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Excellent. His agent should print this out and present it to the Yankees during his next contract negotiation.

I'll definitely pass the word on to Melky's people. The best thing about Melky is that he's easier to control, just ask Sheffield.

Prezs2ReprsntMe on Aug 8 at 22:56


I'm not sure Mo is the best 'baseball player' of your lifetime since he doesn't a) field (see: WS vs. Arizona) or b) hit. He's the best reliever, no doubt.

When you add all of these components up, what you're left with is the foundation of a team. He's probably never going to hit 30 home runs, he's probably never going to steal 40 bases. His offensive numbers will probably never warrant an MVP, or a Silver Slugger Award. Melky shares all of those "probably nots" with another Yankee we're all familiar with, Bernie Williams....

FIXED. The guy doesn't look like he should be in CF, doesn't look like he can steal bases or hit the ball, yet he does it day in and day out while providing a positive clubhouse presence. I thought that was exactly what Bernie was while he was with the Yanks..

I stand by my statement about Mo. He's dominated the league basically from the moment he stepped into the bullpen. He's performed in the highest-pressure situations more than anyone else, and done so with near perfection.

I don't think you can discount someone because he doesn't hit, if that's the case, then you can't call Bonds the best player because he doesn't pitch.

I don't think we'll ever see a player like Mo again, and I don't think we ever saw a player like Mo before him. He's dominated every step of the way basically with one pitch.

Oh, and I purposely didn't reference Bernie in comparison to Melky, because I think personality-wise they're complete opposites. Bernie always seemed aloof with teammates, and in fact, when he came up he was a complete outsider to the rest of the team, not a leader.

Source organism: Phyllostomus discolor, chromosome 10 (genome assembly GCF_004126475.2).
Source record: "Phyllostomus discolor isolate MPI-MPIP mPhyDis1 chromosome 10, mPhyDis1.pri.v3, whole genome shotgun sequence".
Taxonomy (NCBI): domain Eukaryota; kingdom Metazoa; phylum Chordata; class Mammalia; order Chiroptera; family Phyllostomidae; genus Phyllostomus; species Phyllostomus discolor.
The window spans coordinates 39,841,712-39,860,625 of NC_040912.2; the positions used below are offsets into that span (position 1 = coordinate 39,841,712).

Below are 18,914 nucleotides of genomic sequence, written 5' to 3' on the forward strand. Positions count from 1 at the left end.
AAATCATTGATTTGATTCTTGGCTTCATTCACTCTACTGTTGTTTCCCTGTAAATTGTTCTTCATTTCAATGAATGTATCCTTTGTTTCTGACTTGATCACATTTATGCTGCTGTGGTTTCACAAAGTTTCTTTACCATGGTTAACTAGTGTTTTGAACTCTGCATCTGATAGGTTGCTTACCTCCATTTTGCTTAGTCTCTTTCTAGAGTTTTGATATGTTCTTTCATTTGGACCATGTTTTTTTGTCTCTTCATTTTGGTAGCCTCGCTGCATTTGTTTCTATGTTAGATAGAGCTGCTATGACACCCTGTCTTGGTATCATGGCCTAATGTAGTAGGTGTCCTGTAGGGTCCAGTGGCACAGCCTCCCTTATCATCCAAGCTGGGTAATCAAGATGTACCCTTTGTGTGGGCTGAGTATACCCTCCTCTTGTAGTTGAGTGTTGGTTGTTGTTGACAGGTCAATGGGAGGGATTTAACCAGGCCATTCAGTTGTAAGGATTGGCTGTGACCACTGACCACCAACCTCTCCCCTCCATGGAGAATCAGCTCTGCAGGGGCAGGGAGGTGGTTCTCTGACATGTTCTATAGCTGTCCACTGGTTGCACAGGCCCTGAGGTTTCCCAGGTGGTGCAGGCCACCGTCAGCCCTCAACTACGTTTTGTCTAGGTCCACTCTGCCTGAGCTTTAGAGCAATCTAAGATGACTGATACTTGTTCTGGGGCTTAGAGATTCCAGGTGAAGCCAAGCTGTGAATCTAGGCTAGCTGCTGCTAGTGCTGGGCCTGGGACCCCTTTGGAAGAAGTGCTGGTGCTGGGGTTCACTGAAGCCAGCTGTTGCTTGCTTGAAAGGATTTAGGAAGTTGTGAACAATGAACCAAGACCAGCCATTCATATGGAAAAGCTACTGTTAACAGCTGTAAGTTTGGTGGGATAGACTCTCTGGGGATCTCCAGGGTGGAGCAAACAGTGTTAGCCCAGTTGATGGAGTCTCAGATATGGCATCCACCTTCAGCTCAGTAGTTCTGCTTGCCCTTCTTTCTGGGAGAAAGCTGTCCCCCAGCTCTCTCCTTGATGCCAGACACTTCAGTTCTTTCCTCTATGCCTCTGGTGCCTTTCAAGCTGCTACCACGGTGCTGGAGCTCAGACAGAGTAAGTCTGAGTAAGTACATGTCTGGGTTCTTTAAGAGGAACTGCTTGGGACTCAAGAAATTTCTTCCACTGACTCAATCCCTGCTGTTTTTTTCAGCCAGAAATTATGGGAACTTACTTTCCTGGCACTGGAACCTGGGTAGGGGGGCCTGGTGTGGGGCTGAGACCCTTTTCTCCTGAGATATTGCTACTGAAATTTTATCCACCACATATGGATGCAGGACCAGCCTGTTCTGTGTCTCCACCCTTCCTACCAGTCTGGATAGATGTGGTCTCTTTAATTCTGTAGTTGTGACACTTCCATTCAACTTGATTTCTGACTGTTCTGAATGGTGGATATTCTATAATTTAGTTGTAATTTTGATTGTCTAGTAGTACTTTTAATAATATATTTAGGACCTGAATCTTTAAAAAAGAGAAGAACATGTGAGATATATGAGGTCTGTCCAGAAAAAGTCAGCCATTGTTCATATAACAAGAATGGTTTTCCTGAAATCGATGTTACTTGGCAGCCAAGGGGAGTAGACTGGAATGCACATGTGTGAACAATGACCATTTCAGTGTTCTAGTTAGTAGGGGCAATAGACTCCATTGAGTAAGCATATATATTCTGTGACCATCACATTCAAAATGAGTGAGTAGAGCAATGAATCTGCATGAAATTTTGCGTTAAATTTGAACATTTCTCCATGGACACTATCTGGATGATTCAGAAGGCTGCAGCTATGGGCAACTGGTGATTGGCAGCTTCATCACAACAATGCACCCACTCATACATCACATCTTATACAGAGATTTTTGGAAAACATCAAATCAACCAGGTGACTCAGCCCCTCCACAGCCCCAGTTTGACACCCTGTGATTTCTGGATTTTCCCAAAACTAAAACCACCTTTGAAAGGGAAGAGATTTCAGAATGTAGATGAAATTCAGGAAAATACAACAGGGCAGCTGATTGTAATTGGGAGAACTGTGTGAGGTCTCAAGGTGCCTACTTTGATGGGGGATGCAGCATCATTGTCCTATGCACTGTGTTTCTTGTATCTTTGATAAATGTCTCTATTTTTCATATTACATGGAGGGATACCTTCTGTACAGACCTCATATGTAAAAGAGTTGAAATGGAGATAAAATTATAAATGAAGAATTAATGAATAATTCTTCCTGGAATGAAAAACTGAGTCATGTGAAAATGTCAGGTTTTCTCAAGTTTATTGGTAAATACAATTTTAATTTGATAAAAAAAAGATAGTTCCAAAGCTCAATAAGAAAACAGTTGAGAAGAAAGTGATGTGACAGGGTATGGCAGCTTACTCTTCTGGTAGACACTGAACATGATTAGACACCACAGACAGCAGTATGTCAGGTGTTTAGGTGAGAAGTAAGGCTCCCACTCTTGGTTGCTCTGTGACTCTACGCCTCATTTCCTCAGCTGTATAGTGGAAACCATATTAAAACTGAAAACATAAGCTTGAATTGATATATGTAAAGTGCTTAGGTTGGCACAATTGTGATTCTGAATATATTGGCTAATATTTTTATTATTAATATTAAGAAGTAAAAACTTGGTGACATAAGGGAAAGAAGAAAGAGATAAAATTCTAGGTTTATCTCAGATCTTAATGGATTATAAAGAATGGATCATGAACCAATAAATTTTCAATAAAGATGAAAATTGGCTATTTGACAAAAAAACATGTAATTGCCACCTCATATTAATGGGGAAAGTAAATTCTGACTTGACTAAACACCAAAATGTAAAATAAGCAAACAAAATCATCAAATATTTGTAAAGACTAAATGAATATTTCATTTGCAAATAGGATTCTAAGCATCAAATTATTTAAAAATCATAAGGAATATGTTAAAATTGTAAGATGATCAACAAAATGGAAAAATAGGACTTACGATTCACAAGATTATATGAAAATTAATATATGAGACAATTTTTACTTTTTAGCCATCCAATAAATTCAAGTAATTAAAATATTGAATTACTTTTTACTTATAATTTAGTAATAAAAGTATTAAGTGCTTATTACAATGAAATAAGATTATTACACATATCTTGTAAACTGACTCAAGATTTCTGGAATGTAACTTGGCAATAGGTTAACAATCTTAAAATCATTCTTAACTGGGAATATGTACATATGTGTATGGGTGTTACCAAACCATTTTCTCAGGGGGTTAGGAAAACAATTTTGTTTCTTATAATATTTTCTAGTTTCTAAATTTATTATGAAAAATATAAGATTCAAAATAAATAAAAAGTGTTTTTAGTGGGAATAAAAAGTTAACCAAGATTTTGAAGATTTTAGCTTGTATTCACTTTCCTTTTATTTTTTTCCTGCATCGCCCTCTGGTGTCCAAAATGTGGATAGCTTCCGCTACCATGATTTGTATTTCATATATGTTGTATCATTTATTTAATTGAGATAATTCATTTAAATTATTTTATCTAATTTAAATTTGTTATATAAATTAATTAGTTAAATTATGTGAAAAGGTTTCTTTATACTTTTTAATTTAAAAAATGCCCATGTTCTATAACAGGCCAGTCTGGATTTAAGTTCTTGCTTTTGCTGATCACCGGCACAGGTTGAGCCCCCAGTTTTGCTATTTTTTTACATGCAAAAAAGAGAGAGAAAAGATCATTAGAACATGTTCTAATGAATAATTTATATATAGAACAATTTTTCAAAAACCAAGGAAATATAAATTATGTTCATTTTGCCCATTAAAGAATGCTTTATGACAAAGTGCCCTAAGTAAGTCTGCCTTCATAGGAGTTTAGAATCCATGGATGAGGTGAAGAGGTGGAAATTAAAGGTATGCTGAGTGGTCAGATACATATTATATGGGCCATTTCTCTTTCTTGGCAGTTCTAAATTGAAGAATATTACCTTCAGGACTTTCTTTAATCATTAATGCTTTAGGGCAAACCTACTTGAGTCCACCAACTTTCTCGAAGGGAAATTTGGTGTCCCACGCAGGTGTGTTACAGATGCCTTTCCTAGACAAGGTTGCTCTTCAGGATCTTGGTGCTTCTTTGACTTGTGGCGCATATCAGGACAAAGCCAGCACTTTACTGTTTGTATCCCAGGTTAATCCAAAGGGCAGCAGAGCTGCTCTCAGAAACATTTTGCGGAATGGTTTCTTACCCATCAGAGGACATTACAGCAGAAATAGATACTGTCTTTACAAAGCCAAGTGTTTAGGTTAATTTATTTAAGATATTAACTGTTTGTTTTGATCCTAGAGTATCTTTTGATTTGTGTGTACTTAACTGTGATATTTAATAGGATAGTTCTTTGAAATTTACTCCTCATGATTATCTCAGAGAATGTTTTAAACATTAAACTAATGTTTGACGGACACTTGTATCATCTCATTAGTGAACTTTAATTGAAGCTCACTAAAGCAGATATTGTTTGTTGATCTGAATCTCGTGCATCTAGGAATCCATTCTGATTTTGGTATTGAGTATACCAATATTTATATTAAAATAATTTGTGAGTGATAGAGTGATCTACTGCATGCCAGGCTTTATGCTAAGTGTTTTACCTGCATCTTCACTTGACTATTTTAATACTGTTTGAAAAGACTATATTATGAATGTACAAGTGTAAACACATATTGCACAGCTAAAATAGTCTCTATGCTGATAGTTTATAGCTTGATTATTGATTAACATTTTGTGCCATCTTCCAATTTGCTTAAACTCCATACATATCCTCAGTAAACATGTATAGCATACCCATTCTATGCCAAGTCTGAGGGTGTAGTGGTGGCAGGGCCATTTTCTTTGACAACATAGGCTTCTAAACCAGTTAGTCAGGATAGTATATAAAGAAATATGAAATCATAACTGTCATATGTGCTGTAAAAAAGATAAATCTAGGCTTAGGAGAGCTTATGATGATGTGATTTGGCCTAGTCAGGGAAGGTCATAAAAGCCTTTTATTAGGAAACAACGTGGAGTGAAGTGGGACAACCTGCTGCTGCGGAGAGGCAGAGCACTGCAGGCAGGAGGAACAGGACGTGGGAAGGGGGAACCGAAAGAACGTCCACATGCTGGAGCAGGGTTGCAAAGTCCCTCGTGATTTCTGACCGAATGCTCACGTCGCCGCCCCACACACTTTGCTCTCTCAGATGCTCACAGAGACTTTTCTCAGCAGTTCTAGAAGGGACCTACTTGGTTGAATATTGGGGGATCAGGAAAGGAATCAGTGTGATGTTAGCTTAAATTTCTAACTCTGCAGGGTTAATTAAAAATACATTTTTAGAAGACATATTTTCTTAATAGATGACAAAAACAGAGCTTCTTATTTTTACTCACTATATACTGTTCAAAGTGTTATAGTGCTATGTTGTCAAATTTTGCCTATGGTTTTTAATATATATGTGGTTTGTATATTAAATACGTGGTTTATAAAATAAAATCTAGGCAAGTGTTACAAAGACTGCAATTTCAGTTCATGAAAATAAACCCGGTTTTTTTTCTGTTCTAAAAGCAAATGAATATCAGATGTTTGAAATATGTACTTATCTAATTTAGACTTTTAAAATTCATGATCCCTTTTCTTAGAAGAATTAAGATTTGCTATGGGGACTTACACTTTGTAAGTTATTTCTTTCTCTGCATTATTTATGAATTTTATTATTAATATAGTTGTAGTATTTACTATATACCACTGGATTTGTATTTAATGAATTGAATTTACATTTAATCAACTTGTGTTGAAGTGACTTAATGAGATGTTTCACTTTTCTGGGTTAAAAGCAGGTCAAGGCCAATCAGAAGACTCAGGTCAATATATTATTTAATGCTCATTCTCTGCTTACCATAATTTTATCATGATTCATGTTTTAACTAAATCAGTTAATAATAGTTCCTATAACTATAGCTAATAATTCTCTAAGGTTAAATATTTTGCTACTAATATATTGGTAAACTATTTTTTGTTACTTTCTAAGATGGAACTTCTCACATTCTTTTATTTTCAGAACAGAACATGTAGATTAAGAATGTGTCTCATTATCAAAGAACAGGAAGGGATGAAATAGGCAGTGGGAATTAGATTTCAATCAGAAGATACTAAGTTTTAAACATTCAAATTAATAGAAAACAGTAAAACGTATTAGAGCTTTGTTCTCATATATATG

I'm not sure Bernie ever really stepped into the role of a leader. He was a great player in his prime, but you always got the feeling that he just wanted to play ball, and then be left alone to play his guitar.

Melky came up and immediately made him self the focal point of the team.

On the field, Bernie in his prime was probably a better hitter than Melky will ever be, but in the field, Melky is head and shoulders above even the best Bernie had to offer.

Interesting stuff about Melky and Bernie. That's stuff I don't realize since I live in the midwest and I'm not able to watch all the games and read all the papers. Pretty cool.

As for Mo....I'm still not sold on it. I think if I were starting a team, even when he was in his prime, I could think of 5-10 players I'd want ahead of him.

Prezs2ReprsntMe on Aug 9 at 14:47

u might want other players ahead of him to start a team, but if you are running a perennial contender, the closer is the strongest weapon you can have.

No batter causes intimidation as much as a closer like mariano because, frankly, the best hitters only hit the ball 35 percent of the time. Mariano has accomplished his job almost all the time. Even though that may be due to how baseball works, it can't be ignored. And in the playoffs it becomes even more important...

As for bernie/melky, lets hope melky can come close to copying bernie's playoff excellence! (which is unrivaled anywhere, i might add...mlb leader in homers and rbis in playoff history)


The Yanks don't even get to at least one of those world series if bernie doesn't pick them up and carry them (remember the Texas ALDS series?).

You can't argue w/ what he did on the field. In the clubhouse, he was respected, I think, but he wasn't a leader. They didn't need him to be, they had O'Neill, Jeter, Tino and even Cone.


This is actually a good topic of discussion. I'm going to write up my case for Mo as the best player of my lifetime, maybe you can take a shot at picking one too on your blog.

Mo relies on other players to get him the ball, without THEM he wouldn't be in the position he is put into.

I'm not sure a closer is the best weapon a perennial contender can have. The Braves never had a closer who ran with them year after year. They usually pieced something together for a season or two to work and they still won consistently, and contended.

You have to play 7+ innings of ball before you can get to the closer.

It has to be a position player. Whether it's A-Rod, Pujols (a little early for that one), or the guy in San Fran....

Every player relies on other players. And if the Braves had a closer like Mo, they might've won more than 1 ring in all of those years.

He's the difference maker. Has been since 1996.

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